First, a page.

Headings matter. The New International Version titles this text, “Hagar and Ishmael Sent Away.” The English Standard Version titles this text, “God Protects Hagar and Ishmael.” The first heading emphasizes Abraham’s duty. The latter heading emphasizes God’s care. In this text we see both severity and grace in God’s choices. God cares for the outcast while moving his specific promise along to redeem the world through the promised seed.
Hagar (and probably her 16-year-old son Ishmael) felt outcast from Abraham and Sarah. They felt thrown out. Jesus had compassion on such people (Matthew 9:36). In Jesus’ day people felt “harassed” (to cut open) and “helpless” (to throw down). People feel the same today. How does God care for such people while continuing to leverage his purpose?
God called Abraham (Genesis 12). God made a covenant with Abraham (Genesis 15). God sealed the covenant with Abraham by circumcision (Genesis 17). Abraham and Sarah’s impatience with the fulfillment of that promise created real problems for the couple. But God did not allow their poor choice to derail his plan of saving the world through their seed (Galatians 3:16).
When Isaac, the son of the promise, was old enough to be weaned (probably two or three years of age), Abraham held a great feast to celebrate Isaac’s move from infancy to the terrible twos. These were big occasions in the Ancient Near East. Sarah saw something that disturbed her. Ishmael (Abraham’s son through Hagar) was mocking (same word for the meaning of Isaac’s name, “laughter”) her son, Isaac. Earlier we learned that there was bad blood between Sarah and Hagar (Genesis 16:6). In fact, it looks as if history is about to repeat itself with Sarah sending Hagar away—though this time she is not pregnant with Ishmael; he is a teenager. Sarah wanted a clear line drawn in the sand between her son and Hagar’s son.
This distressed (the word for “evil” with the nuance here being “broken to pieces”) Abraham. After all, Ishmael was still his son. But God’s choice would work in spite of Sarah’s feelings. God came alongside of Sarah and told Abraham to follow suit. God would choose between Ishmael and Isaac as to the messianic line, but that did not mean God would not care for Hagar and Ishmael.
God’s care of Hagar and Ishmael is proof positive of his love for all the nations and his wide embrace of all peoples. Reluctantly Abraham prepared to send the mother and son away with some basic provisions (food and water). Like Hagar had done earlier in Genesis 16 she wandered in the Desert of Beersheba (northeast portion of the Sinai Peninsula).
It does not take long for the water to run out in the desert. It seems odd for Hagar to have put her teenage son under one of the bushes. Stranger yet is the fact that she put herself in a position not to see the young man struggle and die for lack of water and food. Hagar and Ishmael both cried. God’s heart was touched by their grief. An angel answered from Heaven. The question asked by the angel, “What is the matter, Hagar?” makes one think of Hagar’s first trip to the desert (16:8). The question there is, “Where have you come from and where are you going?”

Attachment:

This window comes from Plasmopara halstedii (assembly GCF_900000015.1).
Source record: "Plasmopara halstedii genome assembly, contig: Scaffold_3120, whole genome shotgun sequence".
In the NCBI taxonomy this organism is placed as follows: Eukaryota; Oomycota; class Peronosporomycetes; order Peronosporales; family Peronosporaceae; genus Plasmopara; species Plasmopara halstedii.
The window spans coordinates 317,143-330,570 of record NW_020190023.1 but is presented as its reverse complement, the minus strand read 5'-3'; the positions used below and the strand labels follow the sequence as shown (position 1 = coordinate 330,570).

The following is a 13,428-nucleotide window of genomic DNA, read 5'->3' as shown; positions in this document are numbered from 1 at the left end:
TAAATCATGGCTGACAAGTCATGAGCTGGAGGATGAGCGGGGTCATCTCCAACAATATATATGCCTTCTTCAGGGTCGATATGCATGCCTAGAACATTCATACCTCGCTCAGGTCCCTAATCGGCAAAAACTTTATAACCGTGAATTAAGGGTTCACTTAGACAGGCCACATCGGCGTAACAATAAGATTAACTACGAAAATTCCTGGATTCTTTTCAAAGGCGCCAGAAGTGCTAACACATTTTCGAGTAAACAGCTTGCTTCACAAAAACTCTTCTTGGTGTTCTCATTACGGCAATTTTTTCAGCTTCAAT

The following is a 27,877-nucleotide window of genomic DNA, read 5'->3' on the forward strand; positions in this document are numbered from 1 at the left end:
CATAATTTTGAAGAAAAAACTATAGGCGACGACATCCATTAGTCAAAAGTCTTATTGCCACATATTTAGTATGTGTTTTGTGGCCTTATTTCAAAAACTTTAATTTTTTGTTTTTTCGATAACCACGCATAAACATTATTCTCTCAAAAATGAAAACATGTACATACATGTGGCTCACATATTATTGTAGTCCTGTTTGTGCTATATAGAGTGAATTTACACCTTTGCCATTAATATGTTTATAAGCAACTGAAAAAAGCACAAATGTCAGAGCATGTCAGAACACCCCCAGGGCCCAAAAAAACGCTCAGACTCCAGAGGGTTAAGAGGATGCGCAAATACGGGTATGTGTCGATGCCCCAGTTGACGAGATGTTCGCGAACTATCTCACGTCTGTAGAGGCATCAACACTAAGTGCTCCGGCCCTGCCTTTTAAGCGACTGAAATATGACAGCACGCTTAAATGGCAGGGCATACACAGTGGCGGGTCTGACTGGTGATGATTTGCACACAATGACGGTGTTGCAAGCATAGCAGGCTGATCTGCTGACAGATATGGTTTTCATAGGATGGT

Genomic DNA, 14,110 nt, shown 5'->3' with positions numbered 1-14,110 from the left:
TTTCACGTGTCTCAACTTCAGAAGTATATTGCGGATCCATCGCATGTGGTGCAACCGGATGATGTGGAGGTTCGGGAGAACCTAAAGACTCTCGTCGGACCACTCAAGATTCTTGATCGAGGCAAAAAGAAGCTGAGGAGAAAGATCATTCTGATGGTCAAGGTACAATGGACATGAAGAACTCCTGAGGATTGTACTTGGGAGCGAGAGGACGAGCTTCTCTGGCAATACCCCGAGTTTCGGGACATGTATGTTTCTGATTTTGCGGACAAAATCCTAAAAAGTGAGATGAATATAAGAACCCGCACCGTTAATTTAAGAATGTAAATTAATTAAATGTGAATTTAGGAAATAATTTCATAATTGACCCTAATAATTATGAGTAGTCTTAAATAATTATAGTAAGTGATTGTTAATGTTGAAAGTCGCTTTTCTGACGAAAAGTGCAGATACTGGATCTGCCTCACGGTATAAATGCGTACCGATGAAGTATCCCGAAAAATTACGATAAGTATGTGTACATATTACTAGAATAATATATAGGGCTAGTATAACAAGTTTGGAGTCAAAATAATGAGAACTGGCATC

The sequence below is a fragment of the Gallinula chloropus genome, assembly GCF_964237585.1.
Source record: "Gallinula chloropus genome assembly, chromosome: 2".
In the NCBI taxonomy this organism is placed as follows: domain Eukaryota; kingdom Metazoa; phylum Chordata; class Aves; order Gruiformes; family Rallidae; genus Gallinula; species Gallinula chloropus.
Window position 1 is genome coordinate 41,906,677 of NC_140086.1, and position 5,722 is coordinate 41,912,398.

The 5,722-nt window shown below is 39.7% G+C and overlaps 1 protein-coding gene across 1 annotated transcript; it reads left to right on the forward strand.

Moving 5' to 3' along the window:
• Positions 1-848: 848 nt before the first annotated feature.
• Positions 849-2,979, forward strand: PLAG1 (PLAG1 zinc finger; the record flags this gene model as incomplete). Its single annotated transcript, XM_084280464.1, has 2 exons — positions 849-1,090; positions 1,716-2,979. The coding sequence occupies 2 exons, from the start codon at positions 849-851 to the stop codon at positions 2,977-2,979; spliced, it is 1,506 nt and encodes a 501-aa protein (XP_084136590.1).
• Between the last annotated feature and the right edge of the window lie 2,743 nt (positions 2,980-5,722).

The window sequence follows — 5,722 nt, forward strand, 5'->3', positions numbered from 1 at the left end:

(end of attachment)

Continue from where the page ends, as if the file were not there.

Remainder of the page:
God’s care is seen in the angel’s encouragement not to be afraid, an acknowledgement that God heard their cries, and a promise that God would make him into a great nation—a promise that occurs three times in this text. In addition to those three things God opened her eyes to a well of water. Whether this was only a physical phenomenon or a supernatural phenomenon is hard to say. Regardless, Ishmael was refreshed by the water and was spared. Ishmael grew up and lived out his days in the desert.
God’s Choice and Care
Genesis 17:19, 20
This last part of our printed text takes us back to the chapter that highlights the seal of the covenant with Abraham. Isaac was God’s choice for being the son of promise—plain and simple. The covenant promise belonged to him (see Romans 3:1, 2; 9:4, 5; Galatians 4:21-31). But God’s care remained for all peoples, which would include Ishmael. God promised to hear, bless, and multiply his seed. For anyone who has ever felt outcast, marginalized, or forgotten, this lesson teaches that God will not abandon them. For God, out of sight does not mean out of mind.
Dr. Mark Scott teaches Preaching and New Testament at Ozark Christian College in Joplin, Missouri.
Lesson study ©2018, Christian Standard Media. Lesson based on The Lookout’s Scope and Sequence ©2018. Scripture quotations are from the New International Version, ©2011, unless otherwise indicated.